Friday, January 23, 2015

The Clash of Enlightenments

Today I'm reading Dan Hind's The Threat to Reason.  (I finished Betty Smith's 1943 autobiographical novel A Tree Grows in Brooklyn yesterday.  I think I'll try to get hold of her other books, and the biography of the author that was published a few years ago.)  Hind is very good.  Here, for example:
The global justice movement has sought precisely to destroy the legitimacy of at least some of the transnational organizations.  It has done so through a distinctive combination of spectacular protest and reasoned argument.  It argues that its opponents have betrayed the principles of the Enlightenment for the sake of corporate and state power.  At the same time, the transnational institutions themselves have criticized the protestors' methods and have sought to depict them as simplistic, naive or vicious.  They have been keen to denounce the protestors as fear-filled enemies of progress and unenlightened xenophobes.  Each side claims to be presenting arguments based on fact, and both seek to persuade through appeals to universal principles of justice.  The World Bank / IMF inside the convention centres and the clowns and the anarchists outside are calling for the creation of a humane social order, for a global system that fulfils the promise of the Enlightenment.  Both sides might be wrong, but they are definitely not both right, and a revived Enlightenment must decide between them or reject them both.  A structure of Enlightenment that admits both because they both claim to be enlightened cannot be of central importance to our current politics.  Their struggle marks a, perhaps the, 'great divide' in contemporary politics.  Understood narrowly in terms of a clash between the rational and the irrational, the Enlightenment can say little about one of the most important political contests of our time.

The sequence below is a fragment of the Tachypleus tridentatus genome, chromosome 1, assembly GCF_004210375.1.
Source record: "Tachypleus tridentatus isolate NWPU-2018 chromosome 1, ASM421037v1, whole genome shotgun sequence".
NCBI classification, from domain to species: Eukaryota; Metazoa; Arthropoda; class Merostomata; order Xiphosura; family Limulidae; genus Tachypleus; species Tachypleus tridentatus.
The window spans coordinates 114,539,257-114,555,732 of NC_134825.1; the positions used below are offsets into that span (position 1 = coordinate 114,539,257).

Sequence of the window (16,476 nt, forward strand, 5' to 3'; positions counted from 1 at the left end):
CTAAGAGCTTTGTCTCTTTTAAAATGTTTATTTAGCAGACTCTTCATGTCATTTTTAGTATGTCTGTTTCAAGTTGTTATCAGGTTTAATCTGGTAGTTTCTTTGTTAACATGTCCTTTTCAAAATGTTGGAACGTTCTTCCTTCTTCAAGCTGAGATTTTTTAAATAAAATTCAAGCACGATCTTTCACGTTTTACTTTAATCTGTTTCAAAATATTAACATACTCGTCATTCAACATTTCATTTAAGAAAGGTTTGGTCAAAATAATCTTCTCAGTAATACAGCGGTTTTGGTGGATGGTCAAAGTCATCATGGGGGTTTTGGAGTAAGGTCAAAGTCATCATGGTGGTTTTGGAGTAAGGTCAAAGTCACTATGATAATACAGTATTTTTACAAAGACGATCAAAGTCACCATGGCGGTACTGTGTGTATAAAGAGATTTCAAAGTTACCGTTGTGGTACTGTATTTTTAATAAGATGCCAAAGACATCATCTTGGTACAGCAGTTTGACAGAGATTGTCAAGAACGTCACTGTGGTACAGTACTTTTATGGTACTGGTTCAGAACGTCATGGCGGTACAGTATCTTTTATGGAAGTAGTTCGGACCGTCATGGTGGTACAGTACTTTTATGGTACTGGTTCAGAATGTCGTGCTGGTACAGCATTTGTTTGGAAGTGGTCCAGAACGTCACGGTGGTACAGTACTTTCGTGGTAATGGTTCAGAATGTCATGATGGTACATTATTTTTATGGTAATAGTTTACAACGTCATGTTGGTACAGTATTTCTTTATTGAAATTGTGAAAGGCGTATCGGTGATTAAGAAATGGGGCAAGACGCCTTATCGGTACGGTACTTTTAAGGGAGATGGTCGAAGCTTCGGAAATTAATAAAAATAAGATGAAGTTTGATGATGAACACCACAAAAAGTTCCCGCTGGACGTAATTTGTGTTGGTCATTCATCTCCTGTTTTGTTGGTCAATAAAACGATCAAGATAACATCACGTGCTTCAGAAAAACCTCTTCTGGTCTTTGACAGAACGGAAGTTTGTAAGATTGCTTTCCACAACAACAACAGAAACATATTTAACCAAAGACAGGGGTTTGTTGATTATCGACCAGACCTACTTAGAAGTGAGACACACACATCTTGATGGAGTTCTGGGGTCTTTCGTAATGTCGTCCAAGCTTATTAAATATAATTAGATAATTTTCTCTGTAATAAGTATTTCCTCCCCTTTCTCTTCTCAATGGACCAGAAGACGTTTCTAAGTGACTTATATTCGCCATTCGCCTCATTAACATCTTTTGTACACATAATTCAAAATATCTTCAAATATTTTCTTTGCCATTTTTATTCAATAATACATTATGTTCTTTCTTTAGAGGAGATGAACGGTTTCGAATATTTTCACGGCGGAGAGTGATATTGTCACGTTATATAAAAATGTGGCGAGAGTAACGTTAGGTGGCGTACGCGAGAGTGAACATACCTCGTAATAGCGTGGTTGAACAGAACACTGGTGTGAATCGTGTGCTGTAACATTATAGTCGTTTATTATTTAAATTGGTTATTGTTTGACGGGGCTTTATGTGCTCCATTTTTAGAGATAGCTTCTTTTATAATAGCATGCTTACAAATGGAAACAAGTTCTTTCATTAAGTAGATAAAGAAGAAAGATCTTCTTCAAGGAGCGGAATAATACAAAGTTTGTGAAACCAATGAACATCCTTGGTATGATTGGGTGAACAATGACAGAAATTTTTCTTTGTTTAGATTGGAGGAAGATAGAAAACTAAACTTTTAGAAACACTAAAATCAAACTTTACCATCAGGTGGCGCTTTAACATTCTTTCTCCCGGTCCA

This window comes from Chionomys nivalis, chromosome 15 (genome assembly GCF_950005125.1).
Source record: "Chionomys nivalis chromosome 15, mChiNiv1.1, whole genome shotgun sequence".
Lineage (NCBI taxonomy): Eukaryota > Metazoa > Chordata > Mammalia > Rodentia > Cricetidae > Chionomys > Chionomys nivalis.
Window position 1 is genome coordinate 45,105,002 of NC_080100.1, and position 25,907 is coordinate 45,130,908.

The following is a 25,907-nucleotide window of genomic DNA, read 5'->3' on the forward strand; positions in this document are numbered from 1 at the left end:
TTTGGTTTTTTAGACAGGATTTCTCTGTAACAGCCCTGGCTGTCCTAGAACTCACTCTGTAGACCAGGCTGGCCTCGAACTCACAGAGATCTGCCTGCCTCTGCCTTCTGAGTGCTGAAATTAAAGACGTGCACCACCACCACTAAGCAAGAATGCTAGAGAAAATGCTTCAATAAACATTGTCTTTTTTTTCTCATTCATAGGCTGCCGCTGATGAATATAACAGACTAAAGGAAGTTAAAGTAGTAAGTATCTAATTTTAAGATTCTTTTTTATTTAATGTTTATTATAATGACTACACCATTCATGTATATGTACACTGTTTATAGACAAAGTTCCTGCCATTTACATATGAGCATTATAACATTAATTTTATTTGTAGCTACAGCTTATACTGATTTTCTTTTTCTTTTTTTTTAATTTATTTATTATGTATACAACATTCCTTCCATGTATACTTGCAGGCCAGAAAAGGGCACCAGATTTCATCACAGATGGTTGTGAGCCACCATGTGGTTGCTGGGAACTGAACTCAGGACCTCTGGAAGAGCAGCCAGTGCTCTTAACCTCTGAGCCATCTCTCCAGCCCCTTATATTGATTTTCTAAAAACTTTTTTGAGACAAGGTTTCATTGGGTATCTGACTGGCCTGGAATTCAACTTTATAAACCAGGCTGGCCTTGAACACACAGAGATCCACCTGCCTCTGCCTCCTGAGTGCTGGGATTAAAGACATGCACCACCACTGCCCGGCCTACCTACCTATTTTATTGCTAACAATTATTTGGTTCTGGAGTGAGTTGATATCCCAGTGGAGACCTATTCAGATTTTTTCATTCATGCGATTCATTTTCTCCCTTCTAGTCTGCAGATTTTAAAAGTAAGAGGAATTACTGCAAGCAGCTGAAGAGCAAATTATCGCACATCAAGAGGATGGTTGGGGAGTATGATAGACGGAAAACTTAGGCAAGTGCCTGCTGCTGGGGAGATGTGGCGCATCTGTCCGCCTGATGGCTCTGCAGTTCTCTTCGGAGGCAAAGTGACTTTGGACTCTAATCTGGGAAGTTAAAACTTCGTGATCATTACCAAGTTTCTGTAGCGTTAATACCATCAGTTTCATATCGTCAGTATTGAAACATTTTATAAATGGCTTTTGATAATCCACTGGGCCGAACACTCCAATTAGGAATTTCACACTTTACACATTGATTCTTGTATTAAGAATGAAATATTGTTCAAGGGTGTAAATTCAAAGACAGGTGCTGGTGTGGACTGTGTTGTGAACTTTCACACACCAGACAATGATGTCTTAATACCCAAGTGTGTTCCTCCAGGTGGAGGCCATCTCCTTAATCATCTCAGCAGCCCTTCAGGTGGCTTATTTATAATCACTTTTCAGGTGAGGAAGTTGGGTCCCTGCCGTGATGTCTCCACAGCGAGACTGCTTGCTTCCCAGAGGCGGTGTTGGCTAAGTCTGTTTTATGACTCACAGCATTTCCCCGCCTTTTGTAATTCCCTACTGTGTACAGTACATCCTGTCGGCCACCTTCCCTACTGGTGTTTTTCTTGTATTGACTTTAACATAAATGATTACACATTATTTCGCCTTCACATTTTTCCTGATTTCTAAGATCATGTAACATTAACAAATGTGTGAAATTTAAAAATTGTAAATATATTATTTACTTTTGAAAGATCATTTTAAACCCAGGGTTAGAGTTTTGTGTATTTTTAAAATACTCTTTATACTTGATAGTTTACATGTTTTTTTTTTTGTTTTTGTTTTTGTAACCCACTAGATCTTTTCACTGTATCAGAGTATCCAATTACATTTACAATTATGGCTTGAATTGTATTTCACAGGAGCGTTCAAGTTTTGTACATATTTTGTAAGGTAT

I'll have more to say about these issues soon.  I hope.